Sam Shewmaker looks stunned. It’s not the flurry of blows the boxer took in the second round of his match; it’s the fact that the fight is already over. He walks toward his corner, jawing at his trainer, arms outstretched in confusion.
“The Hillbilly Hammer” is 6 feet 3 inches tall, with a wide stance, heavy feet and a thundering right jab. He hails from tiny Gravois Mills, Missouri, on the shores of the Lake of the Ozarks and wears a bushy red beard and lots of ink. His trunks have stars and stripes. His ring entrance song is “A Country Boy Can Survive” by Hank Williams Jr. Shewmaker’s Twitter bio proclaims that he “love me some Jesus.”
Shewmaker’s opponent on this August Sunday is the fleet-footed Kenzie Morrison, son of former champ Tommy Morrison, who casual fans might remember from his role in Rocky V. Morrison wears black trunks and keeps his head low, hands high and feet moving.
Morrison knocks Shewmaker down once in the first round. As the second round begins, a dazed yet determined Shewmaker goes on the attack, attempting to use his raw power to knock out his smaller opponent. Midway through the round, Morrison waltzes Shewmaker around to the ropes, dodges a few jabs and lands a huge haymaker to the side of Shewmaker’s skull, causing the Hammer to drop onto all fours. Shewmaker gets up, but Morrison smells blood. Twenty seconds later, Shewmaker misses with a big uppercut and a desperation hook then gets whapped twice in the face before being felled by a compact left hook.
Shewmaker beats the 10 count, but his brother calls off the fight. Kansas boxing commissioner Adam Roorbach hops up onto the ropes and waves his arms to get the referee’s attention. Shewmaker angrily rumbles over to his corner. The crowd at Memorial Hall in Kansas City, Kansas, isn’t satisfied, chanting “Hammer” and raining boos down on Morrison.
The Hammer’s undefeated run as a pro boxer is done. But he remains an elite contender in another arena — a sport that was illegal for a century until just a few years ago. Shewmaker’s best prospects as a fighter are in the brutal sport of bare-knuckle boxing, where two fighters with lightly wrapped hands beat each other bloody in a literal squared circle. Shewmaker is currently ranked No. 4 in the nation, and he’ll likely get another title bout in the near future.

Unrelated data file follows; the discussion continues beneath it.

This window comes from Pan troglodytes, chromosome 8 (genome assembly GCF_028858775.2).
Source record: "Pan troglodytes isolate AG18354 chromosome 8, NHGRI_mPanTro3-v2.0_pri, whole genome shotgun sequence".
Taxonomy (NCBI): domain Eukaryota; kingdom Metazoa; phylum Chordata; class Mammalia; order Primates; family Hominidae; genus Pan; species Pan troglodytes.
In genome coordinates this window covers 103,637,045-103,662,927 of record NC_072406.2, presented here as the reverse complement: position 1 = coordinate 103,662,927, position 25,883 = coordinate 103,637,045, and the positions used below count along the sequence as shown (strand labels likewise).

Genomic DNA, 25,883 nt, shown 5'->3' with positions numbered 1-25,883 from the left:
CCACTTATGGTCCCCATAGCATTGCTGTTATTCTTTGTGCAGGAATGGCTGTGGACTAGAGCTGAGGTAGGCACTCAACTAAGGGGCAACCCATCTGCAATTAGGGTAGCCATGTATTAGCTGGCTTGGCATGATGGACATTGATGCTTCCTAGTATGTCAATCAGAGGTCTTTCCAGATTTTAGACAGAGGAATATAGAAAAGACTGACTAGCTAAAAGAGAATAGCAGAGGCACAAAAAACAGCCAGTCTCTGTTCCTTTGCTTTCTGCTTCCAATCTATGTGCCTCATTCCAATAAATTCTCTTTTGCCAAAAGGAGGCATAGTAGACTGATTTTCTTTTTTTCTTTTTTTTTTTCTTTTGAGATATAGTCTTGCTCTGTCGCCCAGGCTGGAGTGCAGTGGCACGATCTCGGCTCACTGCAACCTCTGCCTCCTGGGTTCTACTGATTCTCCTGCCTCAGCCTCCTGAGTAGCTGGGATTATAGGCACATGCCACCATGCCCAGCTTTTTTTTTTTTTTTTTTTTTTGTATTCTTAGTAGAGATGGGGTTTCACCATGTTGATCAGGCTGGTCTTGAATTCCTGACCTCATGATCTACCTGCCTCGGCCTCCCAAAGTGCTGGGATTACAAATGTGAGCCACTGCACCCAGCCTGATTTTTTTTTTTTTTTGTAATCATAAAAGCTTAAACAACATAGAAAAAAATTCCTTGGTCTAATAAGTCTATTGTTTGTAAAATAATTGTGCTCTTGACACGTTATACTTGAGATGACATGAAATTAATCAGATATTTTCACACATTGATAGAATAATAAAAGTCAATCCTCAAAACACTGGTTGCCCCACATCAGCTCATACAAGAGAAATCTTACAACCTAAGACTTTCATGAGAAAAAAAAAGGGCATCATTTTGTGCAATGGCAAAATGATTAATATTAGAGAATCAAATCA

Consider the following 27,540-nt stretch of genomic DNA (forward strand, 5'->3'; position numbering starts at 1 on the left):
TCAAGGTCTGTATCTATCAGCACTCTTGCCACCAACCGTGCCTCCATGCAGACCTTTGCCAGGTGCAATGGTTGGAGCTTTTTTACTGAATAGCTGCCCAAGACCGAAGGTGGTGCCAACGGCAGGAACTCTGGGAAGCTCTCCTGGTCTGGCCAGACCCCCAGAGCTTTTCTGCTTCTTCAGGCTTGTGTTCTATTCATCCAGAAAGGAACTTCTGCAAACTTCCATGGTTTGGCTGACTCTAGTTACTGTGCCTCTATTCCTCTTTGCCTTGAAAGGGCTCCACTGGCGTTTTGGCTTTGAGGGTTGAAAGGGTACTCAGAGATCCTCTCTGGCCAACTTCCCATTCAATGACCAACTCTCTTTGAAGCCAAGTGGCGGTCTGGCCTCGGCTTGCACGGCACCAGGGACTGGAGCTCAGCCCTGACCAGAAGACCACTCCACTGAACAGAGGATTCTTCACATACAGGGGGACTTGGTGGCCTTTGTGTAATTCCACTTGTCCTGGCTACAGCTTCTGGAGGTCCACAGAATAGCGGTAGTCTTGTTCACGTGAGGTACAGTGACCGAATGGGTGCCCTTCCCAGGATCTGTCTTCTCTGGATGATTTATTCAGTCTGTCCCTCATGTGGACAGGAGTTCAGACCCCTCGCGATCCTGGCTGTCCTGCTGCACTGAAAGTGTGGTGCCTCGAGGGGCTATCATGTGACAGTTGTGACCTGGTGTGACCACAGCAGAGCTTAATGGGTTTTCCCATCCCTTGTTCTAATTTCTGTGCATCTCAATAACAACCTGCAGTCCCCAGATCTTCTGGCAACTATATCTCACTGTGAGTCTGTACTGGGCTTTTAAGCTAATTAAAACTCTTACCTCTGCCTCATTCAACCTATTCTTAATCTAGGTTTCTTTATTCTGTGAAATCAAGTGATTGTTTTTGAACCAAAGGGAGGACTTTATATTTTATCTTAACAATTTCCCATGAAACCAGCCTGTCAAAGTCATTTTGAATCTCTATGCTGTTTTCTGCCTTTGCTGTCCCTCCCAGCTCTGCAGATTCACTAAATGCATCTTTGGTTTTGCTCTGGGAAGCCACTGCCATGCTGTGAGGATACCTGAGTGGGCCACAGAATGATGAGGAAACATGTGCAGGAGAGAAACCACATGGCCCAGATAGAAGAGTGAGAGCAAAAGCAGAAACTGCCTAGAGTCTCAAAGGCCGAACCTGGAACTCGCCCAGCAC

There’s a good chance that fight will happen in Kansas City, Kansas. The state of Kansas’ boxing commission just voted to legalize and regulate bare-knuckle fights, effective October 25. Several promoters have their eye on the century-old Memorial Hall in KCK as the site of a future pay-per-view for the fast-growing sport of bare-knuckle boxing.
“It’s not safe, but no fighting is safe, and it’s not any less safe than what we already allow,” says Roorbach, the commissioner.
The history of American bare-knuckle boxing as an organized sport dates back to the late 1800s, when fights were organized by a bawdy men’s lifestyle magazine called National Police Gazette. At the time, all prizefighting, gloved or not, was technically illegal, but the magazine’s powerful publisher, Richard K. Fox, organized fights and handed out championship belts. For a dozen years, the magazine would only award belts for bare knuckle bouts, which Fox preferred. Eventually, pressure built for boxing to become a legitimate sport — but with gloves. The push for gloves was led by Fox’s top draw and fierce personal enemy, boxer John L. Sullivan, who liked to protect his hands and thought gloves prevented cheating.
Fox penned florid editorials about the virtues of bare-knuckle fighting but eventually conceded defeat and watched his preferred version of the sport disappear. The last champions of the bare-knuckle sport — legends like Sullivan and “Nonpareil” Jack Dempsey — became the first gloved champs.
The last publicized bare-knuckle bout was July 8, 1889, when Sullivan defeated Jake Kilrain in a 75-round fight in Richburg, Mississippi. The fight took place in 100 degree heat and only ended when Kilrain’s corner man reluctantly tossed a sponge into the ring. After that, bare-knuckle fighting moved underground.
And so it remained until 2011, when the first modern bare-knuckle fight was staged by promoter David Feldman, who held the fight at an Indian casino outside Scottsdale, Arizona.
Because the fight took place on the Yavapai Nation’s 40-square-mile reservation, it didn’t require sanctioning by any other federal or state authorities. In the fight, Irish gypsy Bobby Gunn knocked out inexperienced fighter Chris Thompson in the third round to claim Sullivan’s heavyweight belt.
“Fans want it a little more extreme,” Feldman told ESPN at the time. “They want a little bit more brutality.”